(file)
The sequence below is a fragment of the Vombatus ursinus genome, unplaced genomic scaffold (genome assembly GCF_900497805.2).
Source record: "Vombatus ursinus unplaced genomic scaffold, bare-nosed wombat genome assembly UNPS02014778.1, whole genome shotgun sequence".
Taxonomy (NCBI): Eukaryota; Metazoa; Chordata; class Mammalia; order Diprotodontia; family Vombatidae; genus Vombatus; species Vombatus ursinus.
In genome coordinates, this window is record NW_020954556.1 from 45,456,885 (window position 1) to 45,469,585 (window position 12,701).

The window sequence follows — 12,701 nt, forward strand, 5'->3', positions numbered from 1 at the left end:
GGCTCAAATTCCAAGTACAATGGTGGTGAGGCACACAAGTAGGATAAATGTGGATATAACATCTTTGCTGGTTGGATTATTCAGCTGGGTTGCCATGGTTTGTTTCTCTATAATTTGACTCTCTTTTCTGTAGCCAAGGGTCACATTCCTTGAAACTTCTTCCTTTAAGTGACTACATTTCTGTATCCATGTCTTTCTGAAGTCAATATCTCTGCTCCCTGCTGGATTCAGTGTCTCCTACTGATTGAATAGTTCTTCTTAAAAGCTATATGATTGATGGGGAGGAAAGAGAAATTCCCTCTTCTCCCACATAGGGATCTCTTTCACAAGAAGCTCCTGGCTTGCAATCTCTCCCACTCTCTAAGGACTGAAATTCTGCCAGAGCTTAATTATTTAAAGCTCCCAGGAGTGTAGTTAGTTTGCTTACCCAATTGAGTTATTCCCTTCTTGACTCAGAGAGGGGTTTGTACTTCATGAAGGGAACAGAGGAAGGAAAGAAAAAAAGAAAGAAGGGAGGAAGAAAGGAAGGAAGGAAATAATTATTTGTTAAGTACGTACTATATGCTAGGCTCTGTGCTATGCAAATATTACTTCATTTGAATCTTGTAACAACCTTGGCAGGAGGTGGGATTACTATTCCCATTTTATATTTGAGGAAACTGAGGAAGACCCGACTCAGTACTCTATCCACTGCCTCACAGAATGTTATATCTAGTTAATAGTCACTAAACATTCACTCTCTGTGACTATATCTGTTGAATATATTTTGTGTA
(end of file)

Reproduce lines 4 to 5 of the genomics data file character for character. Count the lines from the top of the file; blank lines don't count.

In genome coordinates, this window is record NW_020954556.1 from 45,456,885 (window position 1) to 45,469,585 (window position 12,701).

The window sequence follows — 12,701 nt, forward strand, 5'->3', positions numbered from 1 at the left end: